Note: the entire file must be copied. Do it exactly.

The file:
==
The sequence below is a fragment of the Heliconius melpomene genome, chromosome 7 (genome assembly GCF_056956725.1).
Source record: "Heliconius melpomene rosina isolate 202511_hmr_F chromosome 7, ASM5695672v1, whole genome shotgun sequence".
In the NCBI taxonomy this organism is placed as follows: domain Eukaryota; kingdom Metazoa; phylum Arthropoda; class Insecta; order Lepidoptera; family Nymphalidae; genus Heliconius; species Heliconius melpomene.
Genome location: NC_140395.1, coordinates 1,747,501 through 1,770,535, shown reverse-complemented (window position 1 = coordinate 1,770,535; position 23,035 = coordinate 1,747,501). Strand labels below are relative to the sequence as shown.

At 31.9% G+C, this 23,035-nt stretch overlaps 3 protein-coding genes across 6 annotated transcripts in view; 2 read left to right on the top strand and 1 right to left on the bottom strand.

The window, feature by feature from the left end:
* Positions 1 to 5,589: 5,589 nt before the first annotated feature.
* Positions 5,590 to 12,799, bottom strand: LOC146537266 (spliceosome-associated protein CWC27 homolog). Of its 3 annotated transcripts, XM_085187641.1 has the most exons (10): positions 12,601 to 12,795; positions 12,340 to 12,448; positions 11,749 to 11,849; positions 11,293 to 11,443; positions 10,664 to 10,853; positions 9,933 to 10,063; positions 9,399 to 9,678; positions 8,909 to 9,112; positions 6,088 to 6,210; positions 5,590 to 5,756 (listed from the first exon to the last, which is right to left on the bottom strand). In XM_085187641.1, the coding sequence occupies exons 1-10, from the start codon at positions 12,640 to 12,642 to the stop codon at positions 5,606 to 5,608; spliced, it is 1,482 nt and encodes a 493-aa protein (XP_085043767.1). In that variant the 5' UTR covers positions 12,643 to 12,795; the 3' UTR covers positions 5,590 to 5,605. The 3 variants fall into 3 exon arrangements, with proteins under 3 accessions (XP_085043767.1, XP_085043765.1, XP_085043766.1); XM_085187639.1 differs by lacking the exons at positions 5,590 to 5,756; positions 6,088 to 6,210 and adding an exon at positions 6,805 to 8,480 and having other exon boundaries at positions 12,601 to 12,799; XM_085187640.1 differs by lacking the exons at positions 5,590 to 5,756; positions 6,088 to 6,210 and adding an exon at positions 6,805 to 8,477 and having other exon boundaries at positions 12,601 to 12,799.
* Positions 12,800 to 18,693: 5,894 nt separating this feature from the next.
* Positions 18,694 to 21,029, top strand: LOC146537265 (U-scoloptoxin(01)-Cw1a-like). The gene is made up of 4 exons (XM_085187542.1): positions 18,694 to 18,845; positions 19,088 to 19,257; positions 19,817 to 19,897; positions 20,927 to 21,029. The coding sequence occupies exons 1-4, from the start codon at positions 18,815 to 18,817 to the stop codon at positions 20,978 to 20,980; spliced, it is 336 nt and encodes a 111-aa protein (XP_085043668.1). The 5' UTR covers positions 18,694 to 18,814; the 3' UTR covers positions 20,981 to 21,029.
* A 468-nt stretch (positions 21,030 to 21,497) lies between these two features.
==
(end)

The sequence below is a fragment of the Heliconius melpomene genome, chromosome 7 (genome assembly GCF_056956725.1).
Source record: "Heliconius melpomene rosina isolate 202511_hmr_F chromosome 7, ASM5695672v1, whole genome shotgun sequence".
In the NCBI taxonomy this organism is placed as follows: domain Eukaryota; kingdom Metazoa; phylum Arthropoda; class Insecta; order Lepidoptera; family Nymphalidae; genus Heliconius; species Heliconius melpomene.
Genome location: NC_140395.1, coordinates 1,747,501 through 1,770,535, shown reverse-complemented (window position 1 = coordinate 1,770,535; position 23,035 = coordinate 1,747,501). Strand labels below are relative to the sequence as shown.

At 31.9% G+C, this 23,035-nt stretch overlaps 3 protein-coding genes across 6 annotated transcripts in view; 2 read left to right on the top strand and 1 right to left on the bottom strand.

The window, feature by feature from the left end:
* Positions 1 to 5,589: 5,589 nt before the first annotated feature.
* Positions 5,590 to 12,799, bottom strand: LOC146537266 (spliceosome-associated protein CWC27 homolog). Of its 3 annotated transcripts, XM_085187641.1 has the most exons (10): positions 12,601 to 12,795; positions 12,340 to 12,448; positions 11,749 to 11,849; positions 11,293 to 11,443; positions 10,664 to 10,853; positions 9,933 to 10,063; positions 9,399 to 9,678; positions 8,909 to 9,112; positions 6,088 to 6,210; positions 5,590 to 5,756 (listed from the first exon to the last, which is right to left on the bottom strand). In XM_085187641.1, the coding sequence occupies exons 1-10, from the start codon at positions 12,640 to 12,642 to the stop codon at positions 5,606 to 5,608; spliced, it is 1,482 nt and encodes a 493-aa protein (XP_085043767.1). In that variant the 5' UTR covers positions 12,643 to 12,795; the 3' UTR covers positions 5,590 to 5,605. The 3 variants fall into 3 exon arrangements, with proteins under 3 accessions (XP_085043767.1, XP_085043765.1, XP_085043766.1); XM_085187639.1 differs by lacking the exons at positions 5,590 to 5,756; positions 6,088 to 6,210 and adding an exon at positions 6,805 to 8,480 and having other exon boundaries at positions 12,601 to 12,799; XM_085187640.1 differs by lacking the exons at positions 5,590 to 5,756; positions 6,088 to 6,210 and adding an exon at positions 6,805 to 8,477 and having other exon boundaries at positions 12,601 to 12,799.
* Positions 12,800 to 18,693: 5,894 nt separating this feature from the next.
* Positions 18,694 to 21,029, top strand: LOC146537265 (U-scoloptoxin(01)-Cw1a-like). The gene is made up of 4 exons (XM_085187542.1): positions 18,694 to 18,845; positions 19,088 to 19,257; positions 19,817 to 19,897; positions 20,927 to 21,029. The coding sequence occupies exons 1-4, from the start codon at positions 18,815 to 18,817 to the stop codon at positions 20,978 to 20,980; spliced, it is 336 nt and encodes a 111-aa protein (XP_085043668.1). The 5' UTR covers positions 18,694 to 18,814; the 3' UTR covers positions 20,981 to 21,029.
* A 468-nt stretch (positions 21,030 to 21,497) lies between these two features.